Still 2 leg sapping kilometres before we reach the top of this final climb
After the summit we have a nasty little descent before the flatter final 3km.
The four leaders are riding together for now. Vendrame is the big favourite if they do stay together.
No attacks up front on the final part of this climb. The steeper stuff has gone and it's hard to make a difference on these shallower gradients.
Bennett leaves a little gap, forcing Brambilla through.
It's not the biggest attack and Hamilton swiftly brings him to heel.
Brambilla goes now!
Bennett jumps on it. Small gap to the other two.
That's the top of the climb. Brambilla leads over the KOM point, followed by Bennett. Small gap to Hamilton and Vendrame. Visconti is chasing at 45 seconds but is surely out of this now.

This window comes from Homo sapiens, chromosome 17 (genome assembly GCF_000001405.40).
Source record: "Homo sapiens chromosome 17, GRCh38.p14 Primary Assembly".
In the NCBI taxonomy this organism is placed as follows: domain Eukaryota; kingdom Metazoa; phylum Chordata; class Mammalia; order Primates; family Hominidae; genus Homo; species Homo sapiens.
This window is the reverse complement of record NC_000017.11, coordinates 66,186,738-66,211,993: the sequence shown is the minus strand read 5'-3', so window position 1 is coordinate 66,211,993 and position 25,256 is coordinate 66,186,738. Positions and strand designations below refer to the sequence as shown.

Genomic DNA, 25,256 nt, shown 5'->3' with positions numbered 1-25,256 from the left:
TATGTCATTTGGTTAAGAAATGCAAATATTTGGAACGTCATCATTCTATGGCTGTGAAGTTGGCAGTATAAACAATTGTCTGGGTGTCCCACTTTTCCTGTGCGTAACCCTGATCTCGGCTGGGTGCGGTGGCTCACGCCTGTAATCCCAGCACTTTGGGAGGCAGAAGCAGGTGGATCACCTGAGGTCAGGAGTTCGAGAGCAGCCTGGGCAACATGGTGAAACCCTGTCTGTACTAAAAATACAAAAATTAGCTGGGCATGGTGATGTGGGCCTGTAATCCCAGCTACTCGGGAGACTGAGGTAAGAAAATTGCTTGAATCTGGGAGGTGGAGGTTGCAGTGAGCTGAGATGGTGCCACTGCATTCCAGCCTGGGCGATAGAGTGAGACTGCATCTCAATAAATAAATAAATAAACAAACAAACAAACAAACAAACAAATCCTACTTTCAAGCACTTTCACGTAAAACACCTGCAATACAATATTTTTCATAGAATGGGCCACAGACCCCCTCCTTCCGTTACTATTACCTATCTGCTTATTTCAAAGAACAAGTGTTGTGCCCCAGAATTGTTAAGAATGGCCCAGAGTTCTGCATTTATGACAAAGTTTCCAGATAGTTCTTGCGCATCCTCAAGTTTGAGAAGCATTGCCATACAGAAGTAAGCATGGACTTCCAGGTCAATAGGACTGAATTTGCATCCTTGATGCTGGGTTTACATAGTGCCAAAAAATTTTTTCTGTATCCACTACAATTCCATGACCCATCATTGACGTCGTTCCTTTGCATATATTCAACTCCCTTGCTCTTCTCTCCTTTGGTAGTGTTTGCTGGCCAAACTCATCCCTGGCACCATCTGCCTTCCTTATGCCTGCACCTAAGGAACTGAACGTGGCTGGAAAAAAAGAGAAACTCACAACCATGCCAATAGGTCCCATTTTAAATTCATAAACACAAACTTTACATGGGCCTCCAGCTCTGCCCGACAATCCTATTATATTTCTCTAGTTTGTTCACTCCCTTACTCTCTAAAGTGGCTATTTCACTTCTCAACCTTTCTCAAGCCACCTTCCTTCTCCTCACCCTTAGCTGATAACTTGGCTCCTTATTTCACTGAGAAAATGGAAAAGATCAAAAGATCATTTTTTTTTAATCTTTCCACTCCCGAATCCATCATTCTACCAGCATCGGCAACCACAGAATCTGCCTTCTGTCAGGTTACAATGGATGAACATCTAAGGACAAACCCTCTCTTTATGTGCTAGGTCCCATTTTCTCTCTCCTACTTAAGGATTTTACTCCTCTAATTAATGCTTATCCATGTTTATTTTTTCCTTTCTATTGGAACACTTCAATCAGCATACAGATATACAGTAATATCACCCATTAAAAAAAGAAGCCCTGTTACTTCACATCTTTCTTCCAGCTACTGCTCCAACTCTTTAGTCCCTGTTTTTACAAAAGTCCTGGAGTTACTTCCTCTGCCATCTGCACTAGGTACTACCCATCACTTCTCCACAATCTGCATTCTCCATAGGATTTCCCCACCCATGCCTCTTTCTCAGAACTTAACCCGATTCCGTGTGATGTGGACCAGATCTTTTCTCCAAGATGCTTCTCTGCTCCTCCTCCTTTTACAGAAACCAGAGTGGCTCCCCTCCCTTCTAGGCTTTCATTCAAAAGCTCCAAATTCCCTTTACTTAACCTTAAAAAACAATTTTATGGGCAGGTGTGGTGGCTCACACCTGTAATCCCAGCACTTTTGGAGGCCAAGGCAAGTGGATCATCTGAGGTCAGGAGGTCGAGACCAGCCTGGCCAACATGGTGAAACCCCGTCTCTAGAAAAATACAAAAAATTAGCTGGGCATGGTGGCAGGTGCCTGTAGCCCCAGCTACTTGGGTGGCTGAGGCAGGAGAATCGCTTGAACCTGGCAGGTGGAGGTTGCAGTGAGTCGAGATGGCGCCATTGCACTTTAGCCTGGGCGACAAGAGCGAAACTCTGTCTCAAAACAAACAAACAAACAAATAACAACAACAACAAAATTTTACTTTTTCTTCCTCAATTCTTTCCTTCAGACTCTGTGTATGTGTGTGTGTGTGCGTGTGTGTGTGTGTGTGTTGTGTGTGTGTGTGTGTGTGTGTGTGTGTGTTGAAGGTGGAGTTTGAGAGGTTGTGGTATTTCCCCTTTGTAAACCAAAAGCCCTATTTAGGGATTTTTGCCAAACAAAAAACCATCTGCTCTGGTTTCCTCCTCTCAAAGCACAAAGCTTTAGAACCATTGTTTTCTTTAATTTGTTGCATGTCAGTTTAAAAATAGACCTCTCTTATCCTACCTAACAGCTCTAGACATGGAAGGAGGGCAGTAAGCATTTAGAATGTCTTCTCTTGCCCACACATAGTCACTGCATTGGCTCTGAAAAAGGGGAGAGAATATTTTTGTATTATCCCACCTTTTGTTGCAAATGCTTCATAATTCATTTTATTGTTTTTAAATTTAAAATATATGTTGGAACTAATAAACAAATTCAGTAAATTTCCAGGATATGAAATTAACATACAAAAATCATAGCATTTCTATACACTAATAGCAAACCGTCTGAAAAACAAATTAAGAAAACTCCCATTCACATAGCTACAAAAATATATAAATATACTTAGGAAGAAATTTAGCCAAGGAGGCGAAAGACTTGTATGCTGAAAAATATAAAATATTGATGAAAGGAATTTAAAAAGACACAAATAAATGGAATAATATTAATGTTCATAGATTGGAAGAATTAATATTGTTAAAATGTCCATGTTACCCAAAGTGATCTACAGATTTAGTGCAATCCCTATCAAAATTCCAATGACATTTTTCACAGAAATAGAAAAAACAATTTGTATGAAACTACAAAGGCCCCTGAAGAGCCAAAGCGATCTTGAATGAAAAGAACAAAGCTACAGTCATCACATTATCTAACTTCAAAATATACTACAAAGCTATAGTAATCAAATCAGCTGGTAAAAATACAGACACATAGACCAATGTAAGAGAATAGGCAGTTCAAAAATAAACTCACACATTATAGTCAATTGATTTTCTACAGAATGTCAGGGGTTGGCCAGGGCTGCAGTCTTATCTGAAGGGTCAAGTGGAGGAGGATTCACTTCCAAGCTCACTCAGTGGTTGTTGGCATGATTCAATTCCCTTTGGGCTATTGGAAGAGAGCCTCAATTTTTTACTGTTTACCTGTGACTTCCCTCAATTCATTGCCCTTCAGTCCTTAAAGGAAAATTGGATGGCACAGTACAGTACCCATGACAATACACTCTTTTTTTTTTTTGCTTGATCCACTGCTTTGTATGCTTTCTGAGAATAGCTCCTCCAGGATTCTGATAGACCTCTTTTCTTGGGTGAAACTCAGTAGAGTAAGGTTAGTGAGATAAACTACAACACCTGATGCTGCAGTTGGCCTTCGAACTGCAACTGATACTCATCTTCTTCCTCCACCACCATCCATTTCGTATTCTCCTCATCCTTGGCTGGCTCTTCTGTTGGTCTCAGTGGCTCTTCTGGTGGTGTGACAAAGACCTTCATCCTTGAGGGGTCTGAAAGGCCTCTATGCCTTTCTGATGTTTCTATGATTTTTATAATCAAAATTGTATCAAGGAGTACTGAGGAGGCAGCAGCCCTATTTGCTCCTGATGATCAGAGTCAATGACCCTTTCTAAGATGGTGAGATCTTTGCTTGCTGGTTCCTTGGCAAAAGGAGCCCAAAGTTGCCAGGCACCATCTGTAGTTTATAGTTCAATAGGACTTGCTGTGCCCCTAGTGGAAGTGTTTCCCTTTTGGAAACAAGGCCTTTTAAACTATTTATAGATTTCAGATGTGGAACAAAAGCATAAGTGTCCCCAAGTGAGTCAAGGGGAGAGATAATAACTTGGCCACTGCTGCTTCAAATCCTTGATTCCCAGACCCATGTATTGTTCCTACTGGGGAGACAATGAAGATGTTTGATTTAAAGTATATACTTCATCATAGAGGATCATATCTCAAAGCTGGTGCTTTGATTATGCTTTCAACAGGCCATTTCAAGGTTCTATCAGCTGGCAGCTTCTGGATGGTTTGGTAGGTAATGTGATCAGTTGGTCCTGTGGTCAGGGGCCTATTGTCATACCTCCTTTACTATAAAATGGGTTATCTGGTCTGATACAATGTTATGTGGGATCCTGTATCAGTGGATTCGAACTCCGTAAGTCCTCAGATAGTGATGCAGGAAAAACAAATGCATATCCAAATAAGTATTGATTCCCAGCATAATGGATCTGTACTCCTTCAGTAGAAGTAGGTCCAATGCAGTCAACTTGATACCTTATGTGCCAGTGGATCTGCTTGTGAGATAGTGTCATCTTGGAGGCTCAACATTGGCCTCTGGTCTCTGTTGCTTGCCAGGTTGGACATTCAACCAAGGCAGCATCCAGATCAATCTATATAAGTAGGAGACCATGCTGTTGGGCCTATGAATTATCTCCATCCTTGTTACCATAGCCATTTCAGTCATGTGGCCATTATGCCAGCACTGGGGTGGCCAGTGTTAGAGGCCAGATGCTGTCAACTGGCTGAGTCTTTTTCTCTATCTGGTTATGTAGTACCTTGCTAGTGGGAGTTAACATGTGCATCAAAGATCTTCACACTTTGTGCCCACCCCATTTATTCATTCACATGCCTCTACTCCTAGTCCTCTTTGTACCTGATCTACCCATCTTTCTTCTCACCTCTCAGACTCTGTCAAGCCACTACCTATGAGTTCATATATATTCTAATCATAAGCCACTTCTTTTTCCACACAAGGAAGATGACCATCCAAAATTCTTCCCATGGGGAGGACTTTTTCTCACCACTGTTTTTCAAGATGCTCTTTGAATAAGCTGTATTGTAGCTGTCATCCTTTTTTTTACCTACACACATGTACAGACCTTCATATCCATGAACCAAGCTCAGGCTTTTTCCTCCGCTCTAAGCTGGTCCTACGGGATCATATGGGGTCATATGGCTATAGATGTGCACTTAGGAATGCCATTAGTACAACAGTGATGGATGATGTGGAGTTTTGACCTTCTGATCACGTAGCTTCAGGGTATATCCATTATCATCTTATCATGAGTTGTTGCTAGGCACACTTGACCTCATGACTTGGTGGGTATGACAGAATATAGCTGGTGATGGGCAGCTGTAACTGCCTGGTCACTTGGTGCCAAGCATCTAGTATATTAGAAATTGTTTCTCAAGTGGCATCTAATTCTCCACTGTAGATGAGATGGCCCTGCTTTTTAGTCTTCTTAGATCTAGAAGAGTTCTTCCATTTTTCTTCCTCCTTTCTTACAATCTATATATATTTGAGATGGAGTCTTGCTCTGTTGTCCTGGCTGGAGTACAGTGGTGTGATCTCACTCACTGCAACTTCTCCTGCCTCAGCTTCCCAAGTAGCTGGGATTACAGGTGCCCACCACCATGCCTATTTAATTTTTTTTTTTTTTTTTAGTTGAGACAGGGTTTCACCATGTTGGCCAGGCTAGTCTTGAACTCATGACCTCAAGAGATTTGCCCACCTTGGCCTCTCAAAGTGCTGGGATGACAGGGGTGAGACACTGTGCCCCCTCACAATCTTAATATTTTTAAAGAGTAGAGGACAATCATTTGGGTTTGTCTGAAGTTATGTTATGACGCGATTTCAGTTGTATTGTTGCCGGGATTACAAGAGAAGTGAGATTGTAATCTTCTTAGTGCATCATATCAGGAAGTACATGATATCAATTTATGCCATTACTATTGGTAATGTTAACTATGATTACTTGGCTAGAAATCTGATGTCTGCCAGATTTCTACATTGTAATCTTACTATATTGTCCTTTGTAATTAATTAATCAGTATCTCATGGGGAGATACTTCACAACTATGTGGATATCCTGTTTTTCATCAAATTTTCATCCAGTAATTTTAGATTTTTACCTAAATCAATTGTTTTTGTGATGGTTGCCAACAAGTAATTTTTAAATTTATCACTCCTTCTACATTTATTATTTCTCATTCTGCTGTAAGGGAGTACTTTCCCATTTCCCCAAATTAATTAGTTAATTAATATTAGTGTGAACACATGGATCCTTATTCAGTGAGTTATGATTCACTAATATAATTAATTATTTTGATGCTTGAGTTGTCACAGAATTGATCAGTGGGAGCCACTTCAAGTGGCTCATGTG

Ciccone attacks from the peloton!
It looked like we weren't going to have any GC action but the Italian attacks on the double digit gradients. Ineos take it up.
9km to go
Brambilla attacks up front!
It's raining Trek attacks. Brambilla has gone on a small ramp beyond the KOM point. meanwhile Nibali has gone with Ciccone.
Hamilton shuts down the Brambilla move. He has been very keen - too keen? - to shut down gaps on this climb.
Ciccone and Nibali are clear of the bunch, although Ineos appear to have this under control.
Now the descent begins. It's a rapid one.
Bennett leads the way down. It's patchy with previous rainfall.
A couple of really tight hairpins are made all the more treacherous by this slightly and inconsistently damp surface.
Bennett has opened a small gap.
Ciccone and Nibali reach the slight downhill and now Moscon attacks to mark them.